Central Data Catalog

Citation Information

Type Journal Article - The Journal of nutrition
Title Changes in child survival are strongly associated with changes in malnutrition in developing countries
Author(s)
Volume 133
Issue 1
Publication (Day/Month/Year) 2003
Page numbers 107
URL http://jn.nutrition.org/content/133/1/107.full.pdf
Abstract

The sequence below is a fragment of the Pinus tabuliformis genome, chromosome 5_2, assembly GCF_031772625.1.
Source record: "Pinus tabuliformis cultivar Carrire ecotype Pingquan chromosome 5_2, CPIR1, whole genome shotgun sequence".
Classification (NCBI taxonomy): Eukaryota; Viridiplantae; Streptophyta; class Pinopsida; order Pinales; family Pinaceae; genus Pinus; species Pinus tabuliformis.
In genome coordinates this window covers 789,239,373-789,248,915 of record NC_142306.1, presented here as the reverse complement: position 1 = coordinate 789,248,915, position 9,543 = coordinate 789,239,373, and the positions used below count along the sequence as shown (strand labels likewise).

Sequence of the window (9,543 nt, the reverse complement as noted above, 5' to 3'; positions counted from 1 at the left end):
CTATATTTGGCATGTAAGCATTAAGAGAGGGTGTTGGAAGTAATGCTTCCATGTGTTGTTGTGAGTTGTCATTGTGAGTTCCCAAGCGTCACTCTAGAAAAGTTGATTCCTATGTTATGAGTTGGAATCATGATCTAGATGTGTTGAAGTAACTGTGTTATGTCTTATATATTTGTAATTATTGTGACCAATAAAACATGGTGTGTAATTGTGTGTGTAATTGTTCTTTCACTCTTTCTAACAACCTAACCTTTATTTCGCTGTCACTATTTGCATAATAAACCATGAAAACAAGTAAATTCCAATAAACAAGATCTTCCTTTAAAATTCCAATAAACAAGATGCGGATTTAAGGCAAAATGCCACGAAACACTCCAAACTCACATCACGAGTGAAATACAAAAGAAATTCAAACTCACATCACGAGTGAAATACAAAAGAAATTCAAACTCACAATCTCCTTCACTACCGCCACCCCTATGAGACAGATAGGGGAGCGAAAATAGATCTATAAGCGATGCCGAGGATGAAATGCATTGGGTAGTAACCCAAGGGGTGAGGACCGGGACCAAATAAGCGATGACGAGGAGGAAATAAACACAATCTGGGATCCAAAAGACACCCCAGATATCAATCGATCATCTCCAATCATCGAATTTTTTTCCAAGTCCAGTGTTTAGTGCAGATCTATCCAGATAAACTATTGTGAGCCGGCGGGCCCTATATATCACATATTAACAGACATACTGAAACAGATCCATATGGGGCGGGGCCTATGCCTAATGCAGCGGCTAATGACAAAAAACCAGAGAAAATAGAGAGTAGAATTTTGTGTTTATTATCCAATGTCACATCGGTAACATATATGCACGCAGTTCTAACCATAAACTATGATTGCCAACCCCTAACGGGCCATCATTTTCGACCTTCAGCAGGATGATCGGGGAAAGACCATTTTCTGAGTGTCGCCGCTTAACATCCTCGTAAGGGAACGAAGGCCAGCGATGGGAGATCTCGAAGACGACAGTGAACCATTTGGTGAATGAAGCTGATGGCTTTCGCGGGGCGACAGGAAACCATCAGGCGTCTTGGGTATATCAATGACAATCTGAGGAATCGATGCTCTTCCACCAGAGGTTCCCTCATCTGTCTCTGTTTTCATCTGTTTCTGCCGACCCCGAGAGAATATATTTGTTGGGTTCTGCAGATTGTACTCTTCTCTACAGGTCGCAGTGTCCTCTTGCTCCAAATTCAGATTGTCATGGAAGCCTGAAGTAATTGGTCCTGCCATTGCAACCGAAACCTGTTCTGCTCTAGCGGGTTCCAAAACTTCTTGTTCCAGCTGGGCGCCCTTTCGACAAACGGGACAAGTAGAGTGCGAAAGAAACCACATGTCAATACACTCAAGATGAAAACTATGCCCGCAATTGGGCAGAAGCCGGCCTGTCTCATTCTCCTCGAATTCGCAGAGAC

Considerable evidence suggests that malnutrition affects human performance, health and survival, including physical growth, morbidity, mortality, cognitive development, reproduction, physical work capacity and risks for several adult-onset chronic diseases. In recent decades, development agencies and governments have emphasized selective interventions to improve health and nutritional status, such as immunizations, oral rehydration, antibiotics and micronutrients, with child survival as a major motivation and justification. Although the efficacy of these approaches for improving child survival has been amenable to study, providing some of the rationale for using these approaches, it has not been possible to test directly the effects of improvements in general malnutrition. The present study quantified the effects of changes in general malnutrition, as measured by child weight-for-age (WA), on changes in child survival in 59 developing countries, using aggregate, longitudinal data at national and subnational levels from 1966 to 1996. Mixed model analysis (in SAS) was used, to take advantage of the multilevel and longitudinal nature of these data sets. Changes in WA have a statistically significant effect on changes in child mortality, independent of socioeconomic and policy changes represented by the secular trend. The secular trend in mortality began earlier and leveled off at higher mortality rates in populations with a higher prevalence of malnutrition. Gaps in coverage of selective interventions are more likely and more serious in the more malnourished populations. Continued reduction in mortality will require improved targeting of selective interventions and general nutritional improvement to the most marginal populations.

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